Jedda: The partnership started several years ago when we invited Rena Payan from Youth Outside  to attend a BEETLES workshop. Afterwards, we had a great conversation about the work that both of our organizations do, and Rena gave us some suggestions that changed the way we thought about aspects of our materials and instruction. That conversation stuck with us for years afterward, and so we felt really motivated to build a formal partnership with Youth Outside. We sought out opportunities and funding to work with Youth Outside, building trust and deepening relationships as we went. Gradually, over several years, it has grown into the multi-faceted partnership that it is now.

Now, as partners, Youth Outside and BEETLES work together in many ways, including collaboratively doing research and writing publications to influence the field (such as this one about re-establishing the field and co-designing and leading capacity building and professional learning opportunities (like this one, we just opened applications for). We’re also thinking together about how we can, on a national scale, create regional collaboratives that hold equity as a central component to advance the field of outdoor science. Last year, we asked Youth Outside to review and provide feedback on some of our materials, which has resulted in new ways of thinking and the revision and republication of several student activities (a process we documented in this blog).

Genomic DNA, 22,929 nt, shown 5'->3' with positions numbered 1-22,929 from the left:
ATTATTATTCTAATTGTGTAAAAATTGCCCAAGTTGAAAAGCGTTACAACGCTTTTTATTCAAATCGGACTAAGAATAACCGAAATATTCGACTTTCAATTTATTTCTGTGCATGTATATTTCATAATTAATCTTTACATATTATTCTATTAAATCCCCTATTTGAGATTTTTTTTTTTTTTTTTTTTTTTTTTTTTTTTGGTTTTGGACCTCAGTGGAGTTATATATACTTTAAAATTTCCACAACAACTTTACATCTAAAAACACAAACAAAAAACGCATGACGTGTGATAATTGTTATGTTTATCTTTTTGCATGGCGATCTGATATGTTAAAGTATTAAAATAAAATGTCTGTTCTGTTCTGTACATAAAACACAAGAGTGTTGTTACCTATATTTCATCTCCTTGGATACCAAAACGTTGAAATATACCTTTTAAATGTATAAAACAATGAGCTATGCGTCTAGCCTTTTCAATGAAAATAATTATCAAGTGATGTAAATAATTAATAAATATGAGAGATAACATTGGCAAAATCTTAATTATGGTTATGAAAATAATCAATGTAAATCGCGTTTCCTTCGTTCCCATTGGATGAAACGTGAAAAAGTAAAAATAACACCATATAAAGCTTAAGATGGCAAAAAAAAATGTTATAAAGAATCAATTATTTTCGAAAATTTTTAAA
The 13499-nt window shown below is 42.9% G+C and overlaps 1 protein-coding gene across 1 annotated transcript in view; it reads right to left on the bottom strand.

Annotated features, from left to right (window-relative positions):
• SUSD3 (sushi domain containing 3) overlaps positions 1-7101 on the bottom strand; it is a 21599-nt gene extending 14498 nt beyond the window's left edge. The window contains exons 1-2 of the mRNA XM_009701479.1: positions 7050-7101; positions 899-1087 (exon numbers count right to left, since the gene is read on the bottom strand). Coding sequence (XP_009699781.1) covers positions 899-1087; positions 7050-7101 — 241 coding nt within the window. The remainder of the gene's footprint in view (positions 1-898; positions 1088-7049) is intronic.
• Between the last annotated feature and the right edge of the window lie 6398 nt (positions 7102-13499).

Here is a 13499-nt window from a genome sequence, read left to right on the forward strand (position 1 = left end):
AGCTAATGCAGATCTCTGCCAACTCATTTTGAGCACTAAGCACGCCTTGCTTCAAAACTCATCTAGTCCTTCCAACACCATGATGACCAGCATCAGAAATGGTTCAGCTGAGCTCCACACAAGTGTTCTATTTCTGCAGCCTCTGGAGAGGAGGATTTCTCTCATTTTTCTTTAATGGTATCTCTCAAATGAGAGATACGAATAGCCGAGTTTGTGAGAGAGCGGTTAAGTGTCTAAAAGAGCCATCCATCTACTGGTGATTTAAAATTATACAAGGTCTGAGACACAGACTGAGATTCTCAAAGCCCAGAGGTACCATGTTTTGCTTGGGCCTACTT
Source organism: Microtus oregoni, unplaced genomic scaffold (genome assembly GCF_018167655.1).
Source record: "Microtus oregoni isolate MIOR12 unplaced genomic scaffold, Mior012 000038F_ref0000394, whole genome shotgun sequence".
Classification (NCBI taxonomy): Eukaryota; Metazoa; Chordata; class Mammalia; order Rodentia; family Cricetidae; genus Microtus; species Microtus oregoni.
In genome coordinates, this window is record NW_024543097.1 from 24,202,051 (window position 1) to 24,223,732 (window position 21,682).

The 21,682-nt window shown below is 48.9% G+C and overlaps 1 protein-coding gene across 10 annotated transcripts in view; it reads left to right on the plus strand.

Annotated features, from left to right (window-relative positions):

BEETLES has been working to revise materials through a more culturally relevant and inclusive lens. How did this journey first get started?

Emilie Lygren

Emilie: This journey began with a realization of how much we didn’t know and the expertise we lacked as a team. We knew that our goal was to offer meaningful and culturally relevant experiences to foster support for learning and growth among students, but we realized how much room we had to learn as a team and wanted to get support. We trusted that Youth Outside would tell us what we were doing wrong; they would offer ideas and be willing to bring in their expertise to help us support our goals in a more substantial way.